Comparison of Multiple Breath Washout and Spirometry in Children with Primary Ciliary Dyskinesia and Cystic Fibrosis and Healthy Controls

Bre Anna Kinghorn, Sharon McNamara, Alan Genatossio, Erin Sullivan, Margaret Rosenfeld, Molly Siegel, Irma Bauer, J. Pittman, Charles Clem, Stephanie D. Davis, Robin C. Johnson, Miriam Davis, Stephanie D. Davis, Margaret W. Leigh

Research output: Contribution to journalArticlepeer-review

5 Scopus citations

Abstract

Rationale: In cystic fibrosis (CF), the lung clearance index (LCI), derived from multiple breath washout (MBW), is more sensitive in detecting early lung disease than FEV1; MBW has been less thoroughly evaluated in young patients with primary ciliary dyskinesia (PCD). Objectives: Our objectives were 1) to evaluate the sensitivity of MBW and spirometry for the detection of mild lung disease in young children with PCD and CF compared with healthy control (HC) subjects and 2) to compare patterns of airway obstruction between disease populations. Methods: We used a multicenter, single-visit, observational study in children with PCD and CF with a forced expiratory volume in 1 second (FEV1) greater than 60% predicted and HC subjects, ages 3-12 years. Nitrogen MBW and spirometry were performed and overread for acceptability. x2 and Kruskall-Wallis tests compared demographics and lung function measures between groups, linear regression evaluated the effect of disease state, and Spearman's rank correlation coefficient compared the LCI and spirometric measurements. Results: Twenty-five children with PCD, 49 children with CF, and 80 HC children were enrolled, among whom 17 children with PCD (68%), 36 children with CF (73%), and 53 (66%) HC children performed both acceptable spirometry and MBW; these children made up the analytic cohort. The median age was 9.0 years (interquartile range [IQR], 6.8-11.1). The LCI was abnormal (more than 7.8) in 10 of 17 (59%) patients with PCD and 21 of 36 (58%) patients with CF, whereas FEV1 was abnormal in three of 17 (18%) patients with PCD and six of 36 (17%) patients with CF. The LCI was significantly elevated in patients with PCDand CF compared withHC subjects (ratio of geometric mean vs. HC: PCD 1.27; 95% confidence interval [CI], 1.15-1.39; and CF 1.24; 95% CI, 1.15-1.33]). Children with PCD had lower midexpiratory-phase forced expiratory flow % predicted compared with children with CF (62% [IQR, 50-78%] vs. 85% [IQR, 68-99%]; P = 0.05). LCI did not correlate with FEV1. Conclusions: The LCI is more sensitive than FEV1 in detecting lung disease in young patients with PCD, similar to CF. LCI holds promise as a sensitive endpoint for the assessment of early PCD lung disease.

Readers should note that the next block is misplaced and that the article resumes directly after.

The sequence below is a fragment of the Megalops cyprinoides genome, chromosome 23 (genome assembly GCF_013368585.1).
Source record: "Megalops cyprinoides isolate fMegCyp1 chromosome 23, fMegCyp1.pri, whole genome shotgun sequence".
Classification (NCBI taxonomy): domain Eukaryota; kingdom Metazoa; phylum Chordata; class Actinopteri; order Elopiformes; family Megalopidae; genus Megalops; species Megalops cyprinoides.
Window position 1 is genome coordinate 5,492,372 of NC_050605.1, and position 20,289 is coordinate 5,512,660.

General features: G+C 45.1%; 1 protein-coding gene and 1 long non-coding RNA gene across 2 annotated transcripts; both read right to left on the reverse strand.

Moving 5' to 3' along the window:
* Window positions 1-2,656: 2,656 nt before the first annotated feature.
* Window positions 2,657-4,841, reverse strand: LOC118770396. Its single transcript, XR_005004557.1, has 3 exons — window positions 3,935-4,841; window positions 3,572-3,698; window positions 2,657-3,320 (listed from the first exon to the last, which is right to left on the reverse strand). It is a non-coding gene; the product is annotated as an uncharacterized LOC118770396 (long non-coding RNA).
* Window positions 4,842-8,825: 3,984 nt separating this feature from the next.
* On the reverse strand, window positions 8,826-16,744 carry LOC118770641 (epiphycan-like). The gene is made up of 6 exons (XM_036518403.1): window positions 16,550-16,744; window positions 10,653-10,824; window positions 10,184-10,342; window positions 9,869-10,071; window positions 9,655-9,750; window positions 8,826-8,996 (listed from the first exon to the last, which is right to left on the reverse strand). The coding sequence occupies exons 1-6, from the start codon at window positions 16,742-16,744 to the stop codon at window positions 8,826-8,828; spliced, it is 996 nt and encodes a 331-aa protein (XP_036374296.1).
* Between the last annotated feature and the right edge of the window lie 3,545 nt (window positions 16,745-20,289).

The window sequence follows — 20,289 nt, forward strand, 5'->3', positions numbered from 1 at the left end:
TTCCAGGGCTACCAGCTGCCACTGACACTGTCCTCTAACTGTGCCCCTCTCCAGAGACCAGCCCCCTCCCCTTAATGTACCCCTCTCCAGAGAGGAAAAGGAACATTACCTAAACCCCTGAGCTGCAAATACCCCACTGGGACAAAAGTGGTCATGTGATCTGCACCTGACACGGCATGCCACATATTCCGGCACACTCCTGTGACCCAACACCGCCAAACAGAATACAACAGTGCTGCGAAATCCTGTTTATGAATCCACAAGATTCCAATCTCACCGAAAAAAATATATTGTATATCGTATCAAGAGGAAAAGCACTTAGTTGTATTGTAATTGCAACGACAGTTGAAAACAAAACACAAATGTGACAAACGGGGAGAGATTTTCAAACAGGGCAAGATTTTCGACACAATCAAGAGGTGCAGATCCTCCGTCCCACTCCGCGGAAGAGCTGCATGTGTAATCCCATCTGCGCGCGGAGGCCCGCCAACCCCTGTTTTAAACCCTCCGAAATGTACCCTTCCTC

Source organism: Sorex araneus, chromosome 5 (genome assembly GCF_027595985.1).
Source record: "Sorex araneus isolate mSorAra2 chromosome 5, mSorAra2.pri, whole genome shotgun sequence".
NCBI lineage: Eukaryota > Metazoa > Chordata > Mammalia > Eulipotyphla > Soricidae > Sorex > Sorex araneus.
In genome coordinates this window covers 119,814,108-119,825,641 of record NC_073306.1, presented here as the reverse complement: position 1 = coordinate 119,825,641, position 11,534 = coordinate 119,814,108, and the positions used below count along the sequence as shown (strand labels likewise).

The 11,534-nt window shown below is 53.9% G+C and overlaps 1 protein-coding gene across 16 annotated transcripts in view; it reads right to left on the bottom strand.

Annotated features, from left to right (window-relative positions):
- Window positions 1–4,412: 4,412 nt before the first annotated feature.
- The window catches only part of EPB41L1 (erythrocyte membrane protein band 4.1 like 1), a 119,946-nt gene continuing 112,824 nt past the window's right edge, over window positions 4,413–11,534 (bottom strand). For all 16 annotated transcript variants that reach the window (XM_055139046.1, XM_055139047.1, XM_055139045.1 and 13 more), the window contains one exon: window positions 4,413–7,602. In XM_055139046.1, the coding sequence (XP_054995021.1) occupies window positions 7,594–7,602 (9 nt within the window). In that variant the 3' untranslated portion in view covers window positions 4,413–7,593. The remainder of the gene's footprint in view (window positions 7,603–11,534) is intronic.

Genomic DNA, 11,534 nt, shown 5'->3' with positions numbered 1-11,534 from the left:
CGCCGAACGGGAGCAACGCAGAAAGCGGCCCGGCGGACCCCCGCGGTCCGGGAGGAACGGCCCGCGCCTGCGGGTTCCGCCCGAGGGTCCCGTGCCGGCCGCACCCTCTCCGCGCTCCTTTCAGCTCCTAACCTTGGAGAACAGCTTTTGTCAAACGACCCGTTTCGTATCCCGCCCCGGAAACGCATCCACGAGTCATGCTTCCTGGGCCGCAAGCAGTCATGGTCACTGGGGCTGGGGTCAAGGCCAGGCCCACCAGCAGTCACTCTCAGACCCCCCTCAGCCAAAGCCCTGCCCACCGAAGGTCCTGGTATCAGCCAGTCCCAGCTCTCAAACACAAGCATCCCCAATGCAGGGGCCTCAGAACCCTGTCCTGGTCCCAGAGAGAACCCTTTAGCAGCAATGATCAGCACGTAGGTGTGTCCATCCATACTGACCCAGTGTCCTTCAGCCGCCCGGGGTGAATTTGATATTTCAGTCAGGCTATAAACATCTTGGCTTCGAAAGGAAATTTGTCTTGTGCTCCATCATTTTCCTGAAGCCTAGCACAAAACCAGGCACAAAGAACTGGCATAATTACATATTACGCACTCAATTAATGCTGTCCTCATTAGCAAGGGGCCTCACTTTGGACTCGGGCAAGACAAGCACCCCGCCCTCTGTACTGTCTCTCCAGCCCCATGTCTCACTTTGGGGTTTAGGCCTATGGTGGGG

Original languageEnglish
Pages (from-to)1085-1093
Number of pages9
JournalAnnals of the American Thoracic Society
Volume17
Issue number9
DOIs
StatePublished - Sep 2020

Keywords

  • Cystic fibrosis
  • Lung clearance index
  • Lung function
  • Multiple breath washout
  • Primary ciliary dyskinesia

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